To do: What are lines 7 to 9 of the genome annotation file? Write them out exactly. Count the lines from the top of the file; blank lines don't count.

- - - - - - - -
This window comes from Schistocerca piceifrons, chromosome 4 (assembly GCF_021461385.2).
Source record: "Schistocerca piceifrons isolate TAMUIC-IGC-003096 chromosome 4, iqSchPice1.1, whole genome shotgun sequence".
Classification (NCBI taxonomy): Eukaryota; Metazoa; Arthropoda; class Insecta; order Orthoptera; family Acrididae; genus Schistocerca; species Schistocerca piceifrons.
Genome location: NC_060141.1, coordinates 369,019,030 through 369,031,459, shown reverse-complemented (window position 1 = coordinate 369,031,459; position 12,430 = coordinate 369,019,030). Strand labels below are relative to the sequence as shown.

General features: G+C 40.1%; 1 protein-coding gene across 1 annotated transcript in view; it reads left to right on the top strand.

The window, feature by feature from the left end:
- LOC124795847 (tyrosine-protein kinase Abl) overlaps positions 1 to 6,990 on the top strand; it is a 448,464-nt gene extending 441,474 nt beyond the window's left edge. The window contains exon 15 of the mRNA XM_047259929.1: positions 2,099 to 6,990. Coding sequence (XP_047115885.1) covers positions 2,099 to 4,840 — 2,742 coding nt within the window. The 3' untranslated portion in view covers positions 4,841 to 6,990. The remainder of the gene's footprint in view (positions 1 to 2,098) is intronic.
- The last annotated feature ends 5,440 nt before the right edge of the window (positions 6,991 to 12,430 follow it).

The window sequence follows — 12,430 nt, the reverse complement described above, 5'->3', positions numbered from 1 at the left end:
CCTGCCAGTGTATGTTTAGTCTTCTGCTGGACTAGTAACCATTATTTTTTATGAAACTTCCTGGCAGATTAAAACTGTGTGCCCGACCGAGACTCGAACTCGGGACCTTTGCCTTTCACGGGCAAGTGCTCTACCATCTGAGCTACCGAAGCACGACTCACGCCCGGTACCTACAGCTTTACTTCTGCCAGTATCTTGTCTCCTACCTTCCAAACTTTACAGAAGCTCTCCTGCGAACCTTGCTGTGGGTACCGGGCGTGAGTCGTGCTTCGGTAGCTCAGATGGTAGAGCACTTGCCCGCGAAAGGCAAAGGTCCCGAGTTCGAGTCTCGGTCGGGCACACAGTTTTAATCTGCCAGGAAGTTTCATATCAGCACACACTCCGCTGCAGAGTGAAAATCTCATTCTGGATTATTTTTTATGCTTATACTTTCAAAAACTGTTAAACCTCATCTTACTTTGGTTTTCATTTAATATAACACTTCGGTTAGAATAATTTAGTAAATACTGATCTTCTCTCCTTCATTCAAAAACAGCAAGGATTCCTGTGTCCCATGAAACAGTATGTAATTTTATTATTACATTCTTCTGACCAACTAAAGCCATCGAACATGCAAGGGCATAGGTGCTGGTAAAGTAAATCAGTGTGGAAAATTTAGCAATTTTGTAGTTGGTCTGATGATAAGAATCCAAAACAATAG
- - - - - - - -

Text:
- LOC124795847 (tyrosine-protein kinase Abl) overlaps positions 1 to 6,990 on the top strand; it is a 448,464-nt gene extending 441,474 nt beyond the window's left edge. The window contains exon 15 of the mRNA XM_047259929.1: positions 2,099 to 6,990. Coding sequence (XP_047115885.1) covers positions 2,099 to 4,840 — 2,742 coding nt within the window. The 3' untranslated portion in view covers positions 4,841 to 6,990. The remainder of the gene's footprint in view (positions 1 to 2,098) is intronic.
- The last annotated feature ends 5,440 nt before the right edge of the window (positions 6,991 to 12,430 follow it).

The window sequence follows — 12,430 nt, the reverse complement described above, 5'->3', positions numbered from 1 at the left end: